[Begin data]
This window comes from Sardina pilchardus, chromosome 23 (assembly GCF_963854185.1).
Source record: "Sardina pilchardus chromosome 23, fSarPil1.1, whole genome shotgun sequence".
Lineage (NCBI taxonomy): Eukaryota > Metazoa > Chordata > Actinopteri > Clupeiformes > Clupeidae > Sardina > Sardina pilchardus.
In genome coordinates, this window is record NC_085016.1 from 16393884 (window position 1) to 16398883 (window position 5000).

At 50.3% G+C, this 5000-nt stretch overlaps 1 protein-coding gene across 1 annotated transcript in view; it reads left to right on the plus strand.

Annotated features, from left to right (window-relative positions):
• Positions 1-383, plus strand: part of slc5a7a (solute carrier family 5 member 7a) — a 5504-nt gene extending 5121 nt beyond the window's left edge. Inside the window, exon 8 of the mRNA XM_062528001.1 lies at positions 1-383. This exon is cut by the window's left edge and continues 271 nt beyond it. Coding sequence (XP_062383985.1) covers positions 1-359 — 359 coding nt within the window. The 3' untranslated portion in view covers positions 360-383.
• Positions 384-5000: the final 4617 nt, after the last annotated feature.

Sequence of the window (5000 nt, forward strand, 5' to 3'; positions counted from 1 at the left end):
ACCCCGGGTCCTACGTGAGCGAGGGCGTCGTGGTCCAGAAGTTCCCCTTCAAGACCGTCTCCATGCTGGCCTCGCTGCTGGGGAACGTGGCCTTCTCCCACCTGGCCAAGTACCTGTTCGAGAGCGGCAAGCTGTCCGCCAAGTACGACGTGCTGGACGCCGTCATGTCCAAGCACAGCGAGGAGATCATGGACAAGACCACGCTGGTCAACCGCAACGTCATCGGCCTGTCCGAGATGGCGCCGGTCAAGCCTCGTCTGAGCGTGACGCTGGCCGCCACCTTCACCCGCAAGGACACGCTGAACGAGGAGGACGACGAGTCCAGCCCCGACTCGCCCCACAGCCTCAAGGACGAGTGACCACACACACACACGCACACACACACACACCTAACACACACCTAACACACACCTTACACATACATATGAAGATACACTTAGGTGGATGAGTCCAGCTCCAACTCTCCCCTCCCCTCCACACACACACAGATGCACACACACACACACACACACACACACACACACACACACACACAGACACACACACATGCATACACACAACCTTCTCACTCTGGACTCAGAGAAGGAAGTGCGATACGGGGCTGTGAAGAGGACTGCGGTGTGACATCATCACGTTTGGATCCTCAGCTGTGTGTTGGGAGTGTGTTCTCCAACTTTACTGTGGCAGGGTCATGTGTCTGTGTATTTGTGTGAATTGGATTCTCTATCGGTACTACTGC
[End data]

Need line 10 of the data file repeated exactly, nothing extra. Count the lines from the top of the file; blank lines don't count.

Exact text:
ACCCCGGGTCCTACGTGAGCGAGGGCGTCGTGGTCCAGAAGTTCCCCTTCAAGACCGTCTCCATGCTGGCCTCGCTGCTGGGGAACGTGGCCTTCTCCCACCTGGCCAAGTACCTGTTCGAGAGCGGCAAGCTGTCCGCCAAGTACGACGTGCTGGACGCCGTCATGTCCAAGCACAGCGAGGAGATCATGGACAAGACCACGCTGGTCAACCGCAACGTCATCGGCCTGTCCGAGATGGCGCCGGTCAAGCCTCGTCTGAGCGTGACGCTGGCCGCCACCTTCACCCGCAAGGACACGCTGAACGAGGAGGACGACGAGTCCAGCCCCGACTCGCCCCACAGCCTCAAGGACGAGTGACCACACACACACACGCACACACACACACACCTAACACACACCTAACACACACCTTACACATACATATGAAGATACACTTAGGTGGATGAGTCCAGCTCCAACTCTCCCCTCCCCTCCACACACACACAGATGCACACACACACACACACACACACACACACACACACACACACACAGACACACACACATGCATACACACAACCTTCTCACTCTGGACTCAGAGAAGGAAGTGCGATACGGGGCTGTGAAGAGGACTGCGGTGTGACATCATCACGTTTGGATCCTCAGCTGTGTGTTGGGAGTGTGTTCTCCAACTTTACTGTGGCAGGGTCATGTGTCTGTGTATTTGTGTGAATTGGATTCTCTATCGGTACTACTGC